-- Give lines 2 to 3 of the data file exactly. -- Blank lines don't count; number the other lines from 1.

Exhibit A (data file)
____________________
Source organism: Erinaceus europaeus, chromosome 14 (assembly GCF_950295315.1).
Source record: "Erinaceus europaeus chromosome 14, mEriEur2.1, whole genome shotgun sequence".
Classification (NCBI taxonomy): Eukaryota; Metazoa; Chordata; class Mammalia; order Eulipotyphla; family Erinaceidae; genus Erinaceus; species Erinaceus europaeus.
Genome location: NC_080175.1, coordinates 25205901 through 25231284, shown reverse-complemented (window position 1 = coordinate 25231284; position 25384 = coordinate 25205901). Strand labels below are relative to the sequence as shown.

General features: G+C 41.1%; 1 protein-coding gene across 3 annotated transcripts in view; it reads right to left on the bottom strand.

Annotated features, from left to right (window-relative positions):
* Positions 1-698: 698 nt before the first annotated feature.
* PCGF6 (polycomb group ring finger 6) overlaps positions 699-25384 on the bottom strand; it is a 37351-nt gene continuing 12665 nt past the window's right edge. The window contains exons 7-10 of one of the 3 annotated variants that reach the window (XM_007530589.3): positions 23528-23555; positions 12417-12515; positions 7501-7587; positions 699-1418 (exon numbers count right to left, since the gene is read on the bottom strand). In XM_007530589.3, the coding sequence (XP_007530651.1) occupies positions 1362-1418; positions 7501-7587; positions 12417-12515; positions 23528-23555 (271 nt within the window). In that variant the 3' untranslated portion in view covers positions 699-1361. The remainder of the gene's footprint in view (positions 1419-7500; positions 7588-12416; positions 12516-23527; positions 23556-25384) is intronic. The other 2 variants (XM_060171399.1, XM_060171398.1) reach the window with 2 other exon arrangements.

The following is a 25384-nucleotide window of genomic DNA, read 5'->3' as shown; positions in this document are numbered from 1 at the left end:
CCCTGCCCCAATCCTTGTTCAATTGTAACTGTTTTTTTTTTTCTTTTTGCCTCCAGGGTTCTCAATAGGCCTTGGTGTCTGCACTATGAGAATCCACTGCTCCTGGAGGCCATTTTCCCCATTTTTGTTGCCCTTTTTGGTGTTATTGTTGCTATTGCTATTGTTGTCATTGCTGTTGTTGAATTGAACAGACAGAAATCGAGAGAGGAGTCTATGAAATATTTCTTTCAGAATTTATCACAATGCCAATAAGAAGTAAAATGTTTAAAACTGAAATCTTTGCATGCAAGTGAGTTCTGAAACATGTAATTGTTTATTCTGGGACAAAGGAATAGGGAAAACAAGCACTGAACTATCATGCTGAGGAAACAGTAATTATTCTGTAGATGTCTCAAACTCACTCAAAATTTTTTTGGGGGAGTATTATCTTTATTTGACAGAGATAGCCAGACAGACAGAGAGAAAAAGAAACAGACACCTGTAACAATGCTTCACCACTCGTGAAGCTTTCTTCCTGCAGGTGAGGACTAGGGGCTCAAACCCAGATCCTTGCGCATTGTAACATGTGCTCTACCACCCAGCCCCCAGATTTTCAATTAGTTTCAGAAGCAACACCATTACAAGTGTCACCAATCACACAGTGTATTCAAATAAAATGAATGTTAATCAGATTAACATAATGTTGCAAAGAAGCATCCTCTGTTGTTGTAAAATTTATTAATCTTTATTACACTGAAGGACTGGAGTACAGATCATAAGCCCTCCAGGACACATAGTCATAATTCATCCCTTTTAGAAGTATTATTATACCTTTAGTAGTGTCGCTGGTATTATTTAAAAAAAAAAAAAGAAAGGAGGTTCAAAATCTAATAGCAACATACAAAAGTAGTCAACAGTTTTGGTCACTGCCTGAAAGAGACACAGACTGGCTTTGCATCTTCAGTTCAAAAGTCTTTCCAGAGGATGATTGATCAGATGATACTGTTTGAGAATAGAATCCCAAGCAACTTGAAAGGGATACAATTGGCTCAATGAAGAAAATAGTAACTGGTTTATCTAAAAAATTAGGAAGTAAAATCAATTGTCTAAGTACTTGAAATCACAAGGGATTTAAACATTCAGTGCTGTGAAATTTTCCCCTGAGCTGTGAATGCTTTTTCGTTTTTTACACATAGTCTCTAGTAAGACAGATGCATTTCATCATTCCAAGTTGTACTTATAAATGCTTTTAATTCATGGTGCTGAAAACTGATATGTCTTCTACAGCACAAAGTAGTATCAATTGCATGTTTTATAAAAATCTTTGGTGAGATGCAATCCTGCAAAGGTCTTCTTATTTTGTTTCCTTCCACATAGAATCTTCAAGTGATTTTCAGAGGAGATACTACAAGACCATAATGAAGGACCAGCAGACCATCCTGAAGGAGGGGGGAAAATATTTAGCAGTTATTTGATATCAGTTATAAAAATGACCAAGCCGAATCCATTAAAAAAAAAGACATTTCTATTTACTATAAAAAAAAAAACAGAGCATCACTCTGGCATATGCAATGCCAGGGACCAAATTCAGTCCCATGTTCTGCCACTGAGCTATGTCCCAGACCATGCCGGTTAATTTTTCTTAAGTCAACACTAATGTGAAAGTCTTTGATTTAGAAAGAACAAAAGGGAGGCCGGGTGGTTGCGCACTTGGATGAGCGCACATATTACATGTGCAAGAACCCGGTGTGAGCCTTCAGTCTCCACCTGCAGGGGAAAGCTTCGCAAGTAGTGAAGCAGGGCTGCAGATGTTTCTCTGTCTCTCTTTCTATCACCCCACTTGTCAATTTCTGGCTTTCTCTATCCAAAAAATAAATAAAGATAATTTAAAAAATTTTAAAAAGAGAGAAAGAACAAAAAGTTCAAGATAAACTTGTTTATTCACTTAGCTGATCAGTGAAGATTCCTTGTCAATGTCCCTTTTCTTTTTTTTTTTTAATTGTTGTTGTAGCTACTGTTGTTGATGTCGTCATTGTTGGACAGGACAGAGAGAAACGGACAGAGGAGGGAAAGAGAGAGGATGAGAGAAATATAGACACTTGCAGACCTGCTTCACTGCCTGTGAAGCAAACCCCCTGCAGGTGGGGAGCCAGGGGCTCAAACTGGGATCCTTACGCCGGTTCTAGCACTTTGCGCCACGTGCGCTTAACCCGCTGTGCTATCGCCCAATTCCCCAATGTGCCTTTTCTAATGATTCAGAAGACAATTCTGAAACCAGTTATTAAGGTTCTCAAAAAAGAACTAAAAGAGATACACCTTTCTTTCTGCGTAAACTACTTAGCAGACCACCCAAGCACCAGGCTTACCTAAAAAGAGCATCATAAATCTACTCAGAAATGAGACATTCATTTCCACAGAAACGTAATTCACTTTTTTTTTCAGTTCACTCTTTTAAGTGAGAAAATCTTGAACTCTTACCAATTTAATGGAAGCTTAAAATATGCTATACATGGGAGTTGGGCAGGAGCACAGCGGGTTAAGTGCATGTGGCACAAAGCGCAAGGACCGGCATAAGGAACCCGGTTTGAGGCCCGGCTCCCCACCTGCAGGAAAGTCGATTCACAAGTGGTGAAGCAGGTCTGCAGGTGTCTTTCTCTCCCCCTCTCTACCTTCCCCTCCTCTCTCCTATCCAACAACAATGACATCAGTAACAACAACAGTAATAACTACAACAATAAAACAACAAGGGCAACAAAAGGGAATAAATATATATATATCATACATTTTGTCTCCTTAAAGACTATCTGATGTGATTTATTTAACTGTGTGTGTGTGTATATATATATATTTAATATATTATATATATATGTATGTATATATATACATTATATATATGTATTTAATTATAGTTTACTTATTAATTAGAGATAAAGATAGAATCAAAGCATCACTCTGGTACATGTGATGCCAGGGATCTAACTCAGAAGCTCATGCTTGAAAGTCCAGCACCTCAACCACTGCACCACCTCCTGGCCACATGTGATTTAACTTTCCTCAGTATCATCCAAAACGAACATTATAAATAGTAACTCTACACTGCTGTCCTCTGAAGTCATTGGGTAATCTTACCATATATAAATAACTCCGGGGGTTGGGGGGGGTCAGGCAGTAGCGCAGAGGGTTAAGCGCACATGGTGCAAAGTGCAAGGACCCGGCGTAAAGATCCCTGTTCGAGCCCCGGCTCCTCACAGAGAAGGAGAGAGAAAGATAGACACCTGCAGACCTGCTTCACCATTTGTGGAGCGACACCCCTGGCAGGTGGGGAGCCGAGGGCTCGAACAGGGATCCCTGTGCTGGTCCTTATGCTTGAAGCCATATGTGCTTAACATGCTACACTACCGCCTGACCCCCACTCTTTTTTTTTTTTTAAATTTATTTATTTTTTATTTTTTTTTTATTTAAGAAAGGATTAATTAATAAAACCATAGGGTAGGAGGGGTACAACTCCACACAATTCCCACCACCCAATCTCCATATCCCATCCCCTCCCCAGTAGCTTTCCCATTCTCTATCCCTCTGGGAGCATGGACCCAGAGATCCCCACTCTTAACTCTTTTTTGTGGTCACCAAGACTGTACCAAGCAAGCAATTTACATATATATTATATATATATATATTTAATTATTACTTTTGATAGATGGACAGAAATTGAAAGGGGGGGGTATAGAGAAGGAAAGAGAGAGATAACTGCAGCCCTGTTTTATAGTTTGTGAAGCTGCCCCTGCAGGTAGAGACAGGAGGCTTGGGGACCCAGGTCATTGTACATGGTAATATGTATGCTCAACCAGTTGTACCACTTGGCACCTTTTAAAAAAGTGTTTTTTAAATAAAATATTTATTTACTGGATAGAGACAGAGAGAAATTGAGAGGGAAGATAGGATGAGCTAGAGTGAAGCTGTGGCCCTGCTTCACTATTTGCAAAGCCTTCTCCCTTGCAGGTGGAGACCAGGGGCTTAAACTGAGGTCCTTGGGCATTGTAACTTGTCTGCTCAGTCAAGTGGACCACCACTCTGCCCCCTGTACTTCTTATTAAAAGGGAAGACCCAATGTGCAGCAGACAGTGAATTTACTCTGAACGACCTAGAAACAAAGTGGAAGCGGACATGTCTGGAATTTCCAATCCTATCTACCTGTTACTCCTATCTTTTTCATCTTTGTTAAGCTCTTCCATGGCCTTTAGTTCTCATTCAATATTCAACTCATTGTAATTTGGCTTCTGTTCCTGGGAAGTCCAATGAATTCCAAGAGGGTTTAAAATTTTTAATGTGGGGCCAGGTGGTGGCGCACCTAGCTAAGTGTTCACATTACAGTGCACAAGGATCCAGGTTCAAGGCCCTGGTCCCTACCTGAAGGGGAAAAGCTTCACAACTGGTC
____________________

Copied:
Source record: "Erinaceus europaeus chromosome 14, mEriEur2.1, whole genome shotgun sequence".
Classification (NCBI taxonomy): Eukaryota; Metazoa; Chordata; class Mammalia; order Eulipotyphla; family Erinaceidae; genus Erinaceus; species Erinaceus europaeus.